050228 Sleep disorders

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					               Fact Sheet No.2:
   Sleep Disorders and Driving

                                                3. Can you still drive with a sleep
1. What are Sleep Disorders?                       disorder?
As the name suggests sleep disorders are        Sleep disorders can be effectively treated so in
health problems relating to sleep. This is      most cases a conditional licence can be issued.
different from being tired or suffering from
fatigue due to poor sleeping habits or busy     This means you can continue to drive provided that
work schedules. However the results in terms    you have the treatment that is prescribed for you,
of road safety are similar.                     see yourdoctor as required and that daytime
                                                sleepiness is no longer a problem. It may be that
There are many different types of sleep         the doctor recommends you not to drive initially
disorders including sleep apnoea (choking or    while your condition is being investigated and while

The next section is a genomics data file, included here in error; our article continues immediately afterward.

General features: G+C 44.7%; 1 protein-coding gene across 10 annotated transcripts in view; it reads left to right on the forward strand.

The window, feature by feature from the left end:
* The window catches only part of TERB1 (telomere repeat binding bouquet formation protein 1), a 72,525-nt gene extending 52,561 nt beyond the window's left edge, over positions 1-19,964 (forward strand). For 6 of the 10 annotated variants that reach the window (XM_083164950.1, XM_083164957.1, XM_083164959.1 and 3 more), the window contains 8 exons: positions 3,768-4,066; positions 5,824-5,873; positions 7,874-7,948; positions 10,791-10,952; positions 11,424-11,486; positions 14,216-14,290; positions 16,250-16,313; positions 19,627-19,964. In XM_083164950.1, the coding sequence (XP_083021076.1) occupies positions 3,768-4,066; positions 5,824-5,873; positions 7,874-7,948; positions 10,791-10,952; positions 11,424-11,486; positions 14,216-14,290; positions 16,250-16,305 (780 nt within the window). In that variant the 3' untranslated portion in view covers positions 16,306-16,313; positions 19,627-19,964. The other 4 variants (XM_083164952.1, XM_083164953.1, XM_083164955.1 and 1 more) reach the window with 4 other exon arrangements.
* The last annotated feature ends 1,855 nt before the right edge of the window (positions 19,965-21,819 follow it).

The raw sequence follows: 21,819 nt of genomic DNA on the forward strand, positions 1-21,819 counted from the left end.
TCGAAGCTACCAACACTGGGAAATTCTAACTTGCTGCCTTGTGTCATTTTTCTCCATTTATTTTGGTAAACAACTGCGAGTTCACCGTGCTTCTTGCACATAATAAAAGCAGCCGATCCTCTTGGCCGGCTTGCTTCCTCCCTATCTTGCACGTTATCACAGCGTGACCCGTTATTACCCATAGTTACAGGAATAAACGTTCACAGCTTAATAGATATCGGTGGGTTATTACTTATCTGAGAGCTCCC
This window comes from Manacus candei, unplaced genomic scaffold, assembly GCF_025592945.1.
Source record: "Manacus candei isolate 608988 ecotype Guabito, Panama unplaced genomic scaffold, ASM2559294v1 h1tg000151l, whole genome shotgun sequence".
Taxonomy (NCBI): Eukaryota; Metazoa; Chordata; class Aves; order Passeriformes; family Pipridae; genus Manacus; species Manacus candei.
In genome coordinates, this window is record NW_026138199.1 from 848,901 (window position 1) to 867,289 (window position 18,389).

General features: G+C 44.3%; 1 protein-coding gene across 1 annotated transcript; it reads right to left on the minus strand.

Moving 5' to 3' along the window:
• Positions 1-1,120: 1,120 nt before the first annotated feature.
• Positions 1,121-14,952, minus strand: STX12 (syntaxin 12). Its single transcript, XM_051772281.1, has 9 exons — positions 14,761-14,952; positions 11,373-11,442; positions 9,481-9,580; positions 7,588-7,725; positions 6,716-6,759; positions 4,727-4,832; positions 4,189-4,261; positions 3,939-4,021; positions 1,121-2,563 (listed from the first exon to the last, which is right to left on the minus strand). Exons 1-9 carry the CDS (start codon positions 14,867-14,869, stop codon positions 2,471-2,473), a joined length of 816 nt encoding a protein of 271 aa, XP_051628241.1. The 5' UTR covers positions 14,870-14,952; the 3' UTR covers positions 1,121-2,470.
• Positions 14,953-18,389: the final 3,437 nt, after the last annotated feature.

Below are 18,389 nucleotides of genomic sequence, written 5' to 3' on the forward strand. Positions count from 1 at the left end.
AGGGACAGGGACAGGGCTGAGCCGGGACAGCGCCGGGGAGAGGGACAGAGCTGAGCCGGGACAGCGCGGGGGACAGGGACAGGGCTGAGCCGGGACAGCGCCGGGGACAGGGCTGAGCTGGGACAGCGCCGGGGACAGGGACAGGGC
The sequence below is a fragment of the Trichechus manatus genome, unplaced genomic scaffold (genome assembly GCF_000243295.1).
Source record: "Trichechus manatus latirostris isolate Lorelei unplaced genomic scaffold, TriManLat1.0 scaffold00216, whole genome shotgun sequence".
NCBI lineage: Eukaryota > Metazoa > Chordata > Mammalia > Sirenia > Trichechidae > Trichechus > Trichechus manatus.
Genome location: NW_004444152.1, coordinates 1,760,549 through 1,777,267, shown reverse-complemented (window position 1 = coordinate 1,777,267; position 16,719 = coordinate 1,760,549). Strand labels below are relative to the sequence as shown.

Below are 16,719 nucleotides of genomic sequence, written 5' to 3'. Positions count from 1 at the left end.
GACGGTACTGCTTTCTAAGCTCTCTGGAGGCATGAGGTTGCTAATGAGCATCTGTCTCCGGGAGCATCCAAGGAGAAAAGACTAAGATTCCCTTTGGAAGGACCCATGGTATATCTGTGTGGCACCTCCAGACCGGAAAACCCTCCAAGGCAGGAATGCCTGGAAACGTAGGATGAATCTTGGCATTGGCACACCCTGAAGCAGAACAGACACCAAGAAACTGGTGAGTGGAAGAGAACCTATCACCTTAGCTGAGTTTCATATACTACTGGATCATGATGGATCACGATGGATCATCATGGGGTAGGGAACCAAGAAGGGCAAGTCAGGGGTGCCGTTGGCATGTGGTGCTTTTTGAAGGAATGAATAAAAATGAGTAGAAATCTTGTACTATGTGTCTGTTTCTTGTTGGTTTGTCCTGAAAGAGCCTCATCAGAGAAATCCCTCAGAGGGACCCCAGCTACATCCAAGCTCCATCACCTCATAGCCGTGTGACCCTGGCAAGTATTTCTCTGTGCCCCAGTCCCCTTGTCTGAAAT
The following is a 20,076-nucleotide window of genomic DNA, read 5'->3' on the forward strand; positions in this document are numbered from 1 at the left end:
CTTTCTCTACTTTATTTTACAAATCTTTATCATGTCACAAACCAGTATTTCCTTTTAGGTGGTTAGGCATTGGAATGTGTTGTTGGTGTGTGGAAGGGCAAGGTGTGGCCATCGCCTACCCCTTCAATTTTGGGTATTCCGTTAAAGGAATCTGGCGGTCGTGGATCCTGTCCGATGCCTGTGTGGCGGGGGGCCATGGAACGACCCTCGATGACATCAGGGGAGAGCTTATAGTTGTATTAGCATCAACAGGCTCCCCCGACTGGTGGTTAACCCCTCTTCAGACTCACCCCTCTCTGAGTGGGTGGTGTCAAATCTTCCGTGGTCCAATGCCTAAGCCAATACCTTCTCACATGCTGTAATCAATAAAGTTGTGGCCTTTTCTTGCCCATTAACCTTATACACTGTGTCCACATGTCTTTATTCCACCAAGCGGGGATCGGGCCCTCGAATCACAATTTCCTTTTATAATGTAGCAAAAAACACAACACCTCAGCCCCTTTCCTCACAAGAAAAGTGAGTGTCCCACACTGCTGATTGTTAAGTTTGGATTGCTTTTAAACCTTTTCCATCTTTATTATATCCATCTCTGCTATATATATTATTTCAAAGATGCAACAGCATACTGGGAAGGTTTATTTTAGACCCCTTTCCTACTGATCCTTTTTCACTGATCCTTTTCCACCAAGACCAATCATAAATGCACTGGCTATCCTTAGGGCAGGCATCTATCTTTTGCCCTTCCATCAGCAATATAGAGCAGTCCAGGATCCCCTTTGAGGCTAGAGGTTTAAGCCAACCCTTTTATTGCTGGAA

difficulty breathing during sleep), insomnia    effective treatment is started.
(difficulty falling staying asleep) and
narcolepsy (falling asleep suddenly at
inappropriate times).                           4. How do you know if you have a
                                                   sleep disorder?
 Around 1 in 4 men over the age of 30 have
        some form of a sleep disorder.          Often if you have a sleep disorder your spouse or
  Falling asleep during the day can be a sign   partner may be the first to notice that you choke,
          that you have sleep disorder.         gasp, gurgle or struggle to breathe, and are
                                                restless during the night. Other signs that you may
                                                have a sleep disorder include:
                                                    broken and unrefreshing sleep;
2. How do sleep disorders affect